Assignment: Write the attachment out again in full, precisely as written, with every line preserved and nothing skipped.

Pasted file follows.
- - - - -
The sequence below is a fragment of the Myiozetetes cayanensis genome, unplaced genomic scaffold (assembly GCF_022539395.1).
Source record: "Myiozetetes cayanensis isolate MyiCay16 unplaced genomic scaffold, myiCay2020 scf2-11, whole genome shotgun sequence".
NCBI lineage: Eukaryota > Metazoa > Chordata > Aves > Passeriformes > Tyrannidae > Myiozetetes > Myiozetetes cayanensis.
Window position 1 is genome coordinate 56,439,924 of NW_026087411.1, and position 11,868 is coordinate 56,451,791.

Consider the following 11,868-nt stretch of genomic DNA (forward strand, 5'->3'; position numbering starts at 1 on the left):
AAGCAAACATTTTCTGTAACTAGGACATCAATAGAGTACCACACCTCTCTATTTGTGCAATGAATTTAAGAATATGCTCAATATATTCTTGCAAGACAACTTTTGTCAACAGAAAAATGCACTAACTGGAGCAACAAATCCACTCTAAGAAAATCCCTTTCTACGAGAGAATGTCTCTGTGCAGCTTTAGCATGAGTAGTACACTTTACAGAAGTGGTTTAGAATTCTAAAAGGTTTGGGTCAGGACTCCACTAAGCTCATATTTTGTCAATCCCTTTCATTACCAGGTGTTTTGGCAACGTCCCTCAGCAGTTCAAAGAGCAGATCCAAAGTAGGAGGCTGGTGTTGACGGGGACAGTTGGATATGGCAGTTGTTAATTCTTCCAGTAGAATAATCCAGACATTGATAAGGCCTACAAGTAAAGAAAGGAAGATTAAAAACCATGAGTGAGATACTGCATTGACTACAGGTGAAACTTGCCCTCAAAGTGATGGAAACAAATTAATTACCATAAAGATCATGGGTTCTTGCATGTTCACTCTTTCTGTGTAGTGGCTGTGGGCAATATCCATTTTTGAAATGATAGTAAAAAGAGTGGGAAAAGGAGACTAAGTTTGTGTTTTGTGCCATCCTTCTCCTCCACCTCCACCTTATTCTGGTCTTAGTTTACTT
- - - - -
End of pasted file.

The sequence below is a fragment of the Myiozetetes cayanensis genome, unplaced genomic scaffold (assembly GCF_022539395.1).
Source record: "Myiozetetes cayanensis isolate MyiCay16 unplaced genomic scaffold, myiCay2020 scf2-11, whole genome shotgun sequence".
NCBI lineage: Eukaryota > Metazoa > Chordata > Aves > Passeriformes > Tyrannidae > Myiozetetes > Myiozetetes cayanensis.
Window position 1 is genome coordinate 56,439,924 of NW_026087411.1, and position 11,868 is coordinate 56,451,791.

Consider the following 11,868-nt stretch of genomic DNA (forward strand, 5'->3'; position numbering starts at 1 on the left):
AAGCAAACATTTTCTGTAACTAGGACATCAATAGAGTACCACACCTCTCTATTTGTGCAATGAATTTAAGAATATGCTCAATATATTCTTGCAAGACAACTTTTGTCAACAGAAAAATGCACTAACTGGAGCAACAAATCCACTCTAAGAAAATCCCTTTCTACGAGAGAATGTCTCTGTGCAGCTTTAGCATGAGTAGTACACTTTACAGAAGTGGTTTAGAATTCTAAAAGGTTTGGGTCAGGACTCCACTAAGCTCATATTTTGTCAATCCCTTTCATTACCAGGTGTTTTGGCAACGTCCCTCAGCAGTTCAAAGAGCAGATCCAAAGTAGGAGGCTGGTGTTGACGGGGACAGTTGGATATGGCAGTTGTTAATTCTTCCAGTAGAATAATCCAGACATTGATAAGGCCTACAAGTAAAGAAAGGAAGATTAAAAACCATGAGTGAGATACTGCATTGACTACAGGTGAAACTTGCCCTCAAAGTGATGGAAACAAATTAATTACCATAAAGATCATGGGTTCTTGCATGTTCACTCTTTCTGTGTAGTGGCTGTGGGCAATATCCATTTTTGAAATGATAGTAAAAAGAGTGGGAAAAGGAGACTAAGTTTGTGTTTTGTGCCATCCTTCTCCTCCACCTCCACCTTATTCTGGTCTTAGTTTACTT